Chapter Two: Best and Happiest Pursuit

We all want to be happy and so we make our choices based on what we believe to be leading us and giving us the best that we can have. In our society, life-coaches attempt to help bring people’s views and intentions into the long term. The reason that you go through the pain of working-out several times a week is for the fitness goal at the end. The reason that you take the lower position is so that in the long run you have the necessary experience for the position that you really want. In other words, while it may seem there are times that we don’t choose what brings us the most happiness, we do it for what we believe will bring the greater happiness in the end.

The question that William Law brings to the forefront in chapter two of A Serious Call to a Devout and Holy Life is what do Christians view as their “best and happiest” choice in life. Or as he asks, “Why [does] the generality of Christians fall so short of the holiness and devotion of Christianity?” He posits a Christian who swears. Today, we may think of this as a minor sin. Why would Law bring it into show how far we are from our pursuit of holiness? While he doesn’t use this text, but how and what our mouth speaks about shows what is in our heart (Luke 6:45). If we are careless with our words our hearts will be careless toward other sins.

One who desires to pursue holiness will not look at others or even other Christians, but will “look into the Scriptures, and make every doctrine, parable, precept, or instruction, that relates to rich men, a law to himself in the use of his estate.” We need to not ask what the best practice is in such and such a case but look to the Bible to see what God has commanded.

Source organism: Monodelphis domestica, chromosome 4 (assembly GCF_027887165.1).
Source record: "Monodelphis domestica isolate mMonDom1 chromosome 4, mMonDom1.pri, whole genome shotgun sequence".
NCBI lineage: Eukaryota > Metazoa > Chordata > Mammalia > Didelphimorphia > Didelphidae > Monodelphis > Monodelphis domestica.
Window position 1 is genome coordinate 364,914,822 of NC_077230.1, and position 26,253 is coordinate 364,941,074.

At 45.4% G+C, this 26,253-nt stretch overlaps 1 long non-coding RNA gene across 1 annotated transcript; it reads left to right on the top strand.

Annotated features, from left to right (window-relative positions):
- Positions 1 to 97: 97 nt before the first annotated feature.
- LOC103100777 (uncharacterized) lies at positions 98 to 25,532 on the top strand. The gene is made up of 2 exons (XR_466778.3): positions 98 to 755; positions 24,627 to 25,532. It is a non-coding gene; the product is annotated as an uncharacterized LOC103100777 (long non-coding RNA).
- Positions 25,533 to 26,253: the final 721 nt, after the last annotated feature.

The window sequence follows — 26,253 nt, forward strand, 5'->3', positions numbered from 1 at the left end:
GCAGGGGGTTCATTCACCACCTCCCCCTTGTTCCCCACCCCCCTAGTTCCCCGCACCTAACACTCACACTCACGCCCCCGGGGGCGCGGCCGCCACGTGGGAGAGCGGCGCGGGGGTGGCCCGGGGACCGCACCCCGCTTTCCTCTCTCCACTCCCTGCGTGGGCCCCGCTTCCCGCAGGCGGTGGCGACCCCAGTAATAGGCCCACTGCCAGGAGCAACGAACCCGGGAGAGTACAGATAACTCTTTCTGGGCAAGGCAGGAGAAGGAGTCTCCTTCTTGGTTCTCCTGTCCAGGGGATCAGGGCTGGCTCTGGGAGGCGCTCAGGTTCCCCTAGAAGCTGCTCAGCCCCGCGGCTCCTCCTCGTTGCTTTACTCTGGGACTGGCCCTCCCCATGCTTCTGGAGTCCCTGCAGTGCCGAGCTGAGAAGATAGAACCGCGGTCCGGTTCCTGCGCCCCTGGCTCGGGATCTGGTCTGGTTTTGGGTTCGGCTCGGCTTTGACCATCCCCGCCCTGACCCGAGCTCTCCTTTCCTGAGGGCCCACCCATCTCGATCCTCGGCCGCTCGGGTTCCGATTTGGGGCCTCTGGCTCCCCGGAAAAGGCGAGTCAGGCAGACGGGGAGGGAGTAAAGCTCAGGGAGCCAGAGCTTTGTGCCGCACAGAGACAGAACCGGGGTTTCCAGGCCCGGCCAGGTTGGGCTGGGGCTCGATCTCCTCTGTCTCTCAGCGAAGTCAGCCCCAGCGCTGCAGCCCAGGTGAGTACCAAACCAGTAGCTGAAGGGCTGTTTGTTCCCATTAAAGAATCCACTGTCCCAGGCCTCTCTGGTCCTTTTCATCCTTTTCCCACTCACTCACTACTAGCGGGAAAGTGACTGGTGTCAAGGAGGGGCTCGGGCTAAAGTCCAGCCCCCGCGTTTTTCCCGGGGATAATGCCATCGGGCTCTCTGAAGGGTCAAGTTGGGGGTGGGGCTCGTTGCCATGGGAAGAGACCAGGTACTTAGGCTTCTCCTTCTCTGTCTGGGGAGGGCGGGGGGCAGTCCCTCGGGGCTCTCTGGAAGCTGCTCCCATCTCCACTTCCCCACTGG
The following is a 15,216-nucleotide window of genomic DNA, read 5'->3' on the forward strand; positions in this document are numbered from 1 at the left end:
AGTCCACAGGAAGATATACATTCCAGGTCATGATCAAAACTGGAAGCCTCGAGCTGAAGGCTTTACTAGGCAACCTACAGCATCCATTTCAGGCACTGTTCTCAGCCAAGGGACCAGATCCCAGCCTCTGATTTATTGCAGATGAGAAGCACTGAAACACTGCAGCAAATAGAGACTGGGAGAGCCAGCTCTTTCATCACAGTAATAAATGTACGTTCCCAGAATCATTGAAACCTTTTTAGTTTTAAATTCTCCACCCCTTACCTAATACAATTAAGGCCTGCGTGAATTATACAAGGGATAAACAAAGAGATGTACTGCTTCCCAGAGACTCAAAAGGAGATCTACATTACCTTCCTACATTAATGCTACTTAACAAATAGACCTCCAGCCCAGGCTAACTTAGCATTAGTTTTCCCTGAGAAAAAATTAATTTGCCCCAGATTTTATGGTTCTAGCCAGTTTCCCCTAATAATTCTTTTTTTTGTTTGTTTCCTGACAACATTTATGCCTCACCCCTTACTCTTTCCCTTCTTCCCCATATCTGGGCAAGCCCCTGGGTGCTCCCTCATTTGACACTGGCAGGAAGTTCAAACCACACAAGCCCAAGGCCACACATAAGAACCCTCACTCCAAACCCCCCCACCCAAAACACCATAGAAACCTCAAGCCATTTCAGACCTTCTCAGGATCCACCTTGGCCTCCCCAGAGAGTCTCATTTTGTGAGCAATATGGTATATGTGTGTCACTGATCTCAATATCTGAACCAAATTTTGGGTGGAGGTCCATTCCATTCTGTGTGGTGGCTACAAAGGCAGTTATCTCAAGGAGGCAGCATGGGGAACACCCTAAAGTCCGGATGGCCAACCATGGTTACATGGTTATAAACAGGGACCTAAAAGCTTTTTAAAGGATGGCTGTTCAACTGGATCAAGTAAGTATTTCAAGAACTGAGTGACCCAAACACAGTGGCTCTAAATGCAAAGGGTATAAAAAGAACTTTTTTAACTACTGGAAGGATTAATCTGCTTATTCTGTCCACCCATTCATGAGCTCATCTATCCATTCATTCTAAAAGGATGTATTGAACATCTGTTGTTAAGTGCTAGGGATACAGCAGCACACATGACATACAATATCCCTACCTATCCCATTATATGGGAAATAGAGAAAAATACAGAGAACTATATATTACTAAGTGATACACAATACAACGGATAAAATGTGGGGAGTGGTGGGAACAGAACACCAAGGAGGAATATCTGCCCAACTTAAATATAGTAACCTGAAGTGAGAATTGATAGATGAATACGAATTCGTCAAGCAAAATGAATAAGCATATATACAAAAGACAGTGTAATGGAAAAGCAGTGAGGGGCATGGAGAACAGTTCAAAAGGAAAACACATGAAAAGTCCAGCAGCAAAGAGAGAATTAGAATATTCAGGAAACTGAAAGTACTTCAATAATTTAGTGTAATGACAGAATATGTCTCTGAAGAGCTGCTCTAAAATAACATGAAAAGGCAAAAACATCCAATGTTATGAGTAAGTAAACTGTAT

Someone at this point may accuse Law of simply having people “make themselves better” or of legalism. He, however, ends the chapter by noting that Divine Grace is necessary for right living, but the believer must act in such a way that is in line with the grace given by God (cf. see Ephesians and the commands to “walk”). Holy living then is a discipline and takes energy and effort toward putting off and putting on by the grace of God. But if we have no desire for holiness then it will be evident in how we conduct our lives; from the way we use our mouths to the way we spend our time and money.

This leads to some questions that will be difficult to answer, but necessary if our desire is to love God and be holy as He is holy.

Study Questions:

What would you say is your best and happiest pursuit in life?

Is holiness before God a drudgery or a joy to you? How can you tell?

What ways could you use to evaluate if you were living a holy life?

What ways could you develop and grow your desire for holiness?

Why is our mouth a good indicator of our seriousness toward holiness?

Buy the Book:

A Serious Call to a Devout and Holy Life

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